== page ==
Monday, March 10, 2008

To Sodo and Back

CrazyMom, Anna, and I made an overnight trip south to Sodo.  This is the town that all three of our Ethiopian kids are from.  It was quite the adventure that can't be contained in the 400+ pictures that we took.  There were many aspects to the trip, but in this post I will focus primarily on the overarching impressions of rural Ethiopia.

 

When one travels out of Addis, there are several dominate things that you see.  The first is the people.  You get to see a lot of people because the road is a corridor of life.  People meet on the road, hang out on the road, carry critical supplies like water, food, and fuel on the road, sell their goods on the road, and use the road to drive their livestock to water.   You see men and boys as young as six bearing sticks and driving cattle or goats to water. You see donkeys in various states of health carrying loads of all kinds.  You see women and girls carrying wood or other supplies too heavy for their bodies.  You see children on the way to or from their 1/2 day of school.  You see babies wrapped tightly on the backs of their mothers or sisters.  You see many, many, many people looking for a ride. 

 

It is hard not to reflect on how much effort these people expend getting unsafe drinking water to their homes and how little effort it takes for me to turn on a faucet.  Imagine walking miles to a creek carrying a child on your back just to dip water into your dirty yellow jug while others are bathing and doing laundry nearby. 

 

The houses the people live in also stand out.  You see a lot of the traditional round thatch-covered huts called gojobets.  The sides are made of sticks put into the ground close together.  The nicer ones have been covered with a mud/straw mixture to keep out the elements.  The nicest ones have been painted on the outside with warm earth tones or some even had paintings of animals.  Most of these homes have established their compound by setting up some sort of boarder of rocks or sticks in the ground.  I have seen many picturesque photos of these huts nestled in the hills overlooking a valley.  While they may be picturesque, the reality of living in one without running water anywhere nearby is much different.  In addition to the traditional round homes, some of the homes had the same building materials but were in the more modern rectangle shape.  The nicer homes had tin roofs.

 

Every so often you pass through a rural town that in some ways reminds one of America - a main drag through a small town with a cluster of shops and stores.  Every once in awhile there is an eye popping nice building that is multi story with glass windows that seemed a little out of place.

 

The road was pretty good most of the way.  They are working hard at paving it and there are only a few miles left to be paved.  A trip that we heard takes seven to eight hours only took us six on the way down (due to a lack of signs on a poor detour) and 5.5 hours on the way back.  When the road is done the trip could be done in five hours or less.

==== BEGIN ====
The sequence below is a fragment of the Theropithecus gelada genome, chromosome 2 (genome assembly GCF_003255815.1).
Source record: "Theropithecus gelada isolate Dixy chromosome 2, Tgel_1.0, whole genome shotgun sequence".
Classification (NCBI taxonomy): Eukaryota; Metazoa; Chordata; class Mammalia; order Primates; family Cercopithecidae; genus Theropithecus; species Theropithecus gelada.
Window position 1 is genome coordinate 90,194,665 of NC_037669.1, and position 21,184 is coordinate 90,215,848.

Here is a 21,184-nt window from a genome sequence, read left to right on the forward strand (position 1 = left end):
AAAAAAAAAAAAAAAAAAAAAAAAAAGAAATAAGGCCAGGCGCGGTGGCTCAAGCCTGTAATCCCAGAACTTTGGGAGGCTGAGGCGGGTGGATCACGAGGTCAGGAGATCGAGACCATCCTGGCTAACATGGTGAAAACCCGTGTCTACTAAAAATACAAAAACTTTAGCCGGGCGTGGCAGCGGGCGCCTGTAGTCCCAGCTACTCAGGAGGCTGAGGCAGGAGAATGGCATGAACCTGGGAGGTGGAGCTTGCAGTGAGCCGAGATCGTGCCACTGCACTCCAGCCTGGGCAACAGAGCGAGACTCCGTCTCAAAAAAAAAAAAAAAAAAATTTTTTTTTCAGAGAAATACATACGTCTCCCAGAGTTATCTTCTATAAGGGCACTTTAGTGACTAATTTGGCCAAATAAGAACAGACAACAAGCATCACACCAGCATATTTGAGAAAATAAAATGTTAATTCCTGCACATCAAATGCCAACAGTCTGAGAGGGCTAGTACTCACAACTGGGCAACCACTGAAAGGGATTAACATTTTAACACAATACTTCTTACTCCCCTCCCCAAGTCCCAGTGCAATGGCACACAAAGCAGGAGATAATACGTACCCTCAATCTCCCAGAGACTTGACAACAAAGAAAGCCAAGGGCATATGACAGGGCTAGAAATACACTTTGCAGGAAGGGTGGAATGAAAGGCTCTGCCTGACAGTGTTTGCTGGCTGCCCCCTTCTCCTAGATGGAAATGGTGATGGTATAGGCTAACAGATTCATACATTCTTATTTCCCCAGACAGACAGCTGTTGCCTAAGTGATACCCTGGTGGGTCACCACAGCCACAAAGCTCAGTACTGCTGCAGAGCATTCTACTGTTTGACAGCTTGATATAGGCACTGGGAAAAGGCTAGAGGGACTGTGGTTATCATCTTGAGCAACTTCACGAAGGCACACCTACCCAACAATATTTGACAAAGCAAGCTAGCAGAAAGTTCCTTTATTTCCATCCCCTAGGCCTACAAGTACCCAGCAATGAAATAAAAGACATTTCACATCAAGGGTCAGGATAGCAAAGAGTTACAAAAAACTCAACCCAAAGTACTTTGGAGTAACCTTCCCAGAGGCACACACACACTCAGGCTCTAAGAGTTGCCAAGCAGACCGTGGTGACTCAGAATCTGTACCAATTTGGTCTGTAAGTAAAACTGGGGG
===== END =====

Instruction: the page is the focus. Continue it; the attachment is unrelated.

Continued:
Another overarching impression is that of dust.  It is currently the dry season here and there is a fine, ever present and always penetrating dust in the air.  It gets into your nose, your eyes, your mouth, your hair, and your camera.  It floats around the inside of the vehicle and settles on everything.  One of the first things CrazyMom and I did when we returned was to take a long, hot shower.  While we were able to get a room in Sodo's nicest hotel ($11 a night), there was no water available.

 

Finally, I was impressed with the beauty of the country - the rolling hills, the mountains, the Acacia trees, and all of the farmland.  It was truly gorgeous.  And despite the tough life of many of the people, I witnessed far more smiles than any other expression.  This journey will certainly be one of the highlights of our trip to Ethiopia.

4 comments:

Sophie said...

I have been a lurker on your blog for awhile and am fascinated by your Soddo trip. I will be spending 2 1/2 months there this summer working at Soddo Christian Hospital. Did you go there at all? I would love to hear anything you have to say about the town, the people, the safety, etc... sen18 at hotmail dot com

Lisa W. said...

Wow! Wonderfully written account of your trip. The contrast of beauty of the land and the poverty is hard to file,isn't it? And how the smiles are ever present. All the best, your whole family is just precious and little Anna, oh my goodness. I just want to squeeze her.
Hugs and blessings,
Lisa www.my2ethiopiangirls.blogspot.com

Sherry said...

What a wonderful visual that was, thank you! I would also like to plan a trip down to our new children's former home. I am not sure yet which village or town they are from, but it is something of their heritage and past that I would treasure forever. I will decide more about this as the time to pick them up approaches.

Susan said...

I just wanted to say thank you for this detail!
My sister and I are leaving for Ethiopia in less than three weeks, and while there is a wealth of info online on Addis, we are traveling to the southern region (including Sodo) and have found no info!
(She is a social worker at an agency and we are visiting various NGOs in the southern region in addition to orphanages in Addis Ababa)

Thanks again!